Designing a billboard is visual storytelling. An effective billboard grabs a person’s attention and creates a memorable impression, leaving the reader to think about the ad after they have driven by the billboard. The same principles can also apply whether you are designing a billboard to be printed on custom yard signs or a larger poster as part of a huge promotional campaign.
When designing a billboard keep the following in mind:
1. Simple Layout – LESS IS MORE – KEEP IT SIMPLE. The most effective messages are always the most simple. Your billboard should be a clear and brief expression of one idea.
2. Short Copy – Use short simple words with quick and easy comprehension. Limit or eliminate punctuation and edit down to the bare bones of your message. RULE OF THUMB: 7 WORDS OR LESS.
3. Viewing Time – Does your message communicate effectively within 5-10 seconds? REMEMBER: Your target audience is travelling past your billboard at 65 miles per hour.
4. Large fonts and text – Your goal is for people to read your message from as far away as possible. Be sure the words are large and the type is clear and easy to read. Bold, straight fonts work best. Avoid thin, ornate fonts. Sans Serif fonts work best. Adequate spacing between letters, words, and lines improves visibility. Drop shadows can help readability. You can improve readability and the attention people will show your billboard if you were to use video displays that use LED technology like you’re able to find over at companies such as SNA Displays and others.
5. Contrasting Colors – High color contrast is the key to good readability. Colors that work best: black, white and bold, primary colors like red, yellow and blue. Black text on yellow rates the highest in readability. Colors to avoid: brown, earth tones, pastels.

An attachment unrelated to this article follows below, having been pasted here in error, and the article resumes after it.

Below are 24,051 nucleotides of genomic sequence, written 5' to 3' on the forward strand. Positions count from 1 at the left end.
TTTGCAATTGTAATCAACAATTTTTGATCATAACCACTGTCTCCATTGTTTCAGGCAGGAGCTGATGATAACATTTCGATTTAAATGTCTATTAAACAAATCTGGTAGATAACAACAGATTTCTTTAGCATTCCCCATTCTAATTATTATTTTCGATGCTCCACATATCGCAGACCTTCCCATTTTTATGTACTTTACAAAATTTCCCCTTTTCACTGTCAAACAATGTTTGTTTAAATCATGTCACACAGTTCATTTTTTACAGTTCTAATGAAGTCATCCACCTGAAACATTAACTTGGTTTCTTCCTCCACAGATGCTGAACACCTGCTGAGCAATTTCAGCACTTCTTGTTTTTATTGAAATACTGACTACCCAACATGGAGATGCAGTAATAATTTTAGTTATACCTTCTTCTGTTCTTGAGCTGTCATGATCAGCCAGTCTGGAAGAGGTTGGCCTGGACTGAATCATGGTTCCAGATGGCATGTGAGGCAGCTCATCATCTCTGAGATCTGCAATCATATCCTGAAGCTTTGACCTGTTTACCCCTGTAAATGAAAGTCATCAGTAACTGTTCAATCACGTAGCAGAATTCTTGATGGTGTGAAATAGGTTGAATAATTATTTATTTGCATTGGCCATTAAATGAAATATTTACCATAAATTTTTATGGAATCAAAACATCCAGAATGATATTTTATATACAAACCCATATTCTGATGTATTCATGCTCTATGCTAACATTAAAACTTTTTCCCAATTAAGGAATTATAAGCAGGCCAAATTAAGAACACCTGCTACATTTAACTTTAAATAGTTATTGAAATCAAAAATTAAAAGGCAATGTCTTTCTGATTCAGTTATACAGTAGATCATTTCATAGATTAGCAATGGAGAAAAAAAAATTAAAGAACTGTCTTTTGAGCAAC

6. Single Image – Use one large image to attract the reader’s eye to the billboard. For example, a single image of a bottle works better than having 6. Take a small object and make it large (like jewelry) rather than making a large object small (like a house).
7. Simple Background – Use a simple background that does not interfere with your image, copy or logo. Too much blank space isn’t a good thing. Blank space doesn’t translate well from magazine ads to billboards. Use the blank space and make your fonts, image and logo bigger.
8. Call to Action – Is the call to action clearly found in the ad? Does your target audience have the necessary information to respond to your ad?
9. Balanced Logo – There has to be balance between the image and the logo. The logo is typically not as big as the image. About 1/8 of the board size is a pretty good guideline for the smallest the logo should be.
Jim and his wife Karen own Onsite Insite. Onsite Insite offers billboards along the Santan Freeway Loop 202 between I-10 and the Price Freeway Loop 101 in Chandler. Onsite Insite is a member of the Outdoor Advertising Association of America (OAAA), Traffic Audit Bureau for Media Measurement (TAB) and Chandler Chamber of Commerce.